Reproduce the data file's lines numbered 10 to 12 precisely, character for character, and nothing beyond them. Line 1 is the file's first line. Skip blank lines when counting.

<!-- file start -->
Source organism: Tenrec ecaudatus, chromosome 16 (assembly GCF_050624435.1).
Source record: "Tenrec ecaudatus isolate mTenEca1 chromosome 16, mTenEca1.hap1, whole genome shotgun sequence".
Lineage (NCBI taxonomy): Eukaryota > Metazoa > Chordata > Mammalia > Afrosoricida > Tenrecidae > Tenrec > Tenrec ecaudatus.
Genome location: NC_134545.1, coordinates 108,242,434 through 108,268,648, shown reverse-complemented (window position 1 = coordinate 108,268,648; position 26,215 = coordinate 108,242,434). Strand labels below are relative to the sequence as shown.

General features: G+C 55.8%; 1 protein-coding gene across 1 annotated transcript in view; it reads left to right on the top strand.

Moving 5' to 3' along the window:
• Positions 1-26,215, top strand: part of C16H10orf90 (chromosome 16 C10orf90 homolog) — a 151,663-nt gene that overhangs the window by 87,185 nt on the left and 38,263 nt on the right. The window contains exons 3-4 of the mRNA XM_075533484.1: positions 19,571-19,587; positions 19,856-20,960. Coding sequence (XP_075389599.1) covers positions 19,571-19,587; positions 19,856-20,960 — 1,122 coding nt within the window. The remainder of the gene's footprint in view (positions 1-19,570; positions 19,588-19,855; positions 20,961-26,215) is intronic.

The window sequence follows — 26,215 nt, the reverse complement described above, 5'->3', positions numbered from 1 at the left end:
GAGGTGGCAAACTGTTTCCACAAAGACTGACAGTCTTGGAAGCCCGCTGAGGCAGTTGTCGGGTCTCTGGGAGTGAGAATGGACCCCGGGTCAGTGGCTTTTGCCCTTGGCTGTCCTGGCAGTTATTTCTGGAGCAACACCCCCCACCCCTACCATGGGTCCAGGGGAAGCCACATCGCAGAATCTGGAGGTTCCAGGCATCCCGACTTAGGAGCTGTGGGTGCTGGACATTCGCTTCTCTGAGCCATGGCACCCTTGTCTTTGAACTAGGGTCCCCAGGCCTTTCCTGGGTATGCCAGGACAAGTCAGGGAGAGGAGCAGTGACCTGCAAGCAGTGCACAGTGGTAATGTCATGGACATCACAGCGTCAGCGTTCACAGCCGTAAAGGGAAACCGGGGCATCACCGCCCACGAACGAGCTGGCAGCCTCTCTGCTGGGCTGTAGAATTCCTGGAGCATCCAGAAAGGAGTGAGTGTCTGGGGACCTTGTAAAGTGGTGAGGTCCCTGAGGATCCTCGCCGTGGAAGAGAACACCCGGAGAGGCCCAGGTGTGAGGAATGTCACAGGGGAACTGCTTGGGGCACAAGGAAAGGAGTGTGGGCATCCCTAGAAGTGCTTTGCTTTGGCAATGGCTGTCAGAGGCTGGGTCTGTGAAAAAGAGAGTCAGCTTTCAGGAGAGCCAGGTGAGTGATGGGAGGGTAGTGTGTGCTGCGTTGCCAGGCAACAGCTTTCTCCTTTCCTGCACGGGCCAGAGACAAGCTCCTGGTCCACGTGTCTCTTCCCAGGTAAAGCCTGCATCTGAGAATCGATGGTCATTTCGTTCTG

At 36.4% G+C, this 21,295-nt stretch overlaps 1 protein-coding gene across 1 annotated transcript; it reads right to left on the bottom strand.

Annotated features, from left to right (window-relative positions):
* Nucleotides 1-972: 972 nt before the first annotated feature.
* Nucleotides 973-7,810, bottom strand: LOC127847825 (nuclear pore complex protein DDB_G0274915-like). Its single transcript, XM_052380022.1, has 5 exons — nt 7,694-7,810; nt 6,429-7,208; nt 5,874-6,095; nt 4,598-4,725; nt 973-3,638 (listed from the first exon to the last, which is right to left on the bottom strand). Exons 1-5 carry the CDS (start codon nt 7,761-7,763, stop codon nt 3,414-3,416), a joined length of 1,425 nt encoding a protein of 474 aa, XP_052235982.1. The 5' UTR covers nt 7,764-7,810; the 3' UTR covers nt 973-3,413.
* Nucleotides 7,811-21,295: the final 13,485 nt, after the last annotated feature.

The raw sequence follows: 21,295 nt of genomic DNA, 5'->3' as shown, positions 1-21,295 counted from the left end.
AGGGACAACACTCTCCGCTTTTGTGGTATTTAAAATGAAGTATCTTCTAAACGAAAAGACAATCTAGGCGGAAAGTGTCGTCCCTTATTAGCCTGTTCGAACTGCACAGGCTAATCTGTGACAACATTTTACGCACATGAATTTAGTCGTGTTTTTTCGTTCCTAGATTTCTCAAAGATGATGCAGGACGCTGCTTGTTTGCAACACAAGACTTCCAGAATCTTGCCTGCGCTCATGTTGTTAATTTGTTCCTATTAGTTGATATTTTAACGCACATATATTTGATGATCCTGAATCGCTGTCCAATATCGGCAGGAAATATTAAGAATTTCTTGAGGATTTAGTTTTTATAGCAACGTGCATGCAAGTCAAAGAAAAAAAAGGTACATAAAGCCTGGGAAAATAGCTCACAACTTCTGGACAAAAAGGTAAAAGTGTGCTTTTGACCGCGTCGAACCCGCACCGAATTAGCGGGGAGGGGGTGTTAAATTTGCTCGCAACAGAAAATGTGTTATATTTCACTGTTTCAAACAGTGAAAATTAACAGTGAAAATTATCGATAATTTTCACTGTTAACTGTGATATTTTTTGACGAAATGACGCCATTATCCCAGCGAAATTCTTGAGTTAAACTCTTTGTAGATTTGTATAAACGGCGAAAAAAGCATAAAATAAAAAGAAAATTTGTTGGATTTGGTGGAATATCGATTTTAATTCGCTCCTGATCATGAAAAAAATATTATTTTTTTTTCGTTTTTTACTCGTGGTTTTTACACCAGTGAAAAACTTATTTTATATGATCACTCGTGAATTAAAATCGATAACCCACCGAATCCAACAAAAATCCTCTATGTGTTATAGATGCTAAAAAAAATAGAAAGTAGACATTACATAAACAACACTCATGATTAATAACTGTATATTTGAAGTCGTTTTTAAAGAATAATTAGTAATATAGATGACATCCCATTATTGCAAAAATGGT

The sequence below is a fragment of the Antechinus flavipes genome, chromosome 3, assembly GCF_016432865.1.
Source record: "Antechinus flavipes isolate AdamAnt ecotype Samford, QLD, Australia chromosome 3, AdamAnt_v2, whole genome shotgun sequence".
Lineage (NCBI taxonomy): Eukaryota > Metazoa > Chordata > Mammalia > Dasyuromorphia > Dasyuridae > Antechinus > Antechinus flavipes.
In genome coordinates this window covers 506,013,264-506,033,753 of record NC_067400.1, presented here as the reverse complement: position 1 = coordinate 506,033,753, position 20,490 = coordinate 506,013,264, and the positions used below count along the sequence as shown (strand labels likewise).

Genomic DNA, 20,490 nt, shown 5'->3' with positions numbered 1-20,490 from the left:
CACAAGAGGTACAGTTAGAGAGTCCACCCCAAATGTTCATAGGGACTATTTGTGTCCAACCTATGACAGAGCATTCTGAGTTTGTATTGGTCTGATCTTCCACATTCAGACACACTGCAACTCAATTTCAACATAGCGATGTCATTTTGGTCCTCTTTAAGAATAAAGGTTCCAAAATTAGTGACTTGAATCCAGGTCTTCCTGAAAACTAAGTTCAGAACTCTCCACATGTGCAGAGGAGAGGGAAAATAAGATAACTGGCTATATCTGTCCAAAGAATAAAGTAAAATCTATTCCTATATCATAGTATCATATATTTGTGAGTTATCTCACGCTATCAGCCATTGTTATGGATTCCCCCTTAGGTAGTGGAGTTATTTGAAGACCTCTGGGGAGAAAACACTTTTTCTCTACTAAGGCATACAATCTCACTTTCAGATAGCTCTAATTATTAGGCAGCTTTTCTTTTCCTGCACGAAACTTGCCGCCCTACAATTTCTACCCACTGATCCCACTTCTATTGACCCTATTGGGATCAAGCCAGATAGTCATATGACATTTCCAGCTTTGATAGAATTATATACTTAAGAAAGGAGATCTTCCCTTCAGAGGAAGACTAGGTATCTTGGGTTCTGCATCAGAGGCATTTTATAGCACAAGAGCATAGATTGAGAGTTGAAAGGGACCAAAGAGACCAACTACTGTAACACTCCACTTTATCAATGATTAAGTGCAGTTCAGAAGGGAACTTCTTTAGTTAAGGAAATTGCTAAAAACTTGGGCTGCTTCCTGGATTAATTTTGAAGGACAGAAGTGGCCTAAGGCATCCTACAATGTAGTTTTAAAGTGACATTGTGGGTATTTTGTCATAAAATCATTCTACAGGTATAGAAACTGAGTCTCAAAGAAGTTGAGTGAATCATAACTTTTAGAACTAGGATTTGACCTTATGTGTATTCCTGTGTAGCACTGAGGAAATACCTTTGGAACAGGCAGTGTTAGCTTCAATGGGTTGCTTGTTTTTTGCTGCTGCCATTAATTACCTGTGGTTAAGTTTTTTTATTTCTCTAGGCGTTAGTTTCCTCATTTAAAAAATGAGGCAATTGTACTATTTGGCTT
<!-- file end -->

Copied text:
At 36.4% G+C, this 21,295-nt stretch overlaps 1 protein-coding gene across 1 annotated transcript; it reads right to left on the bottom strand.

Annotated features, from left to right (window-relative positions):
* Nucleotides 1-972: 972 nt before the first annotated feature.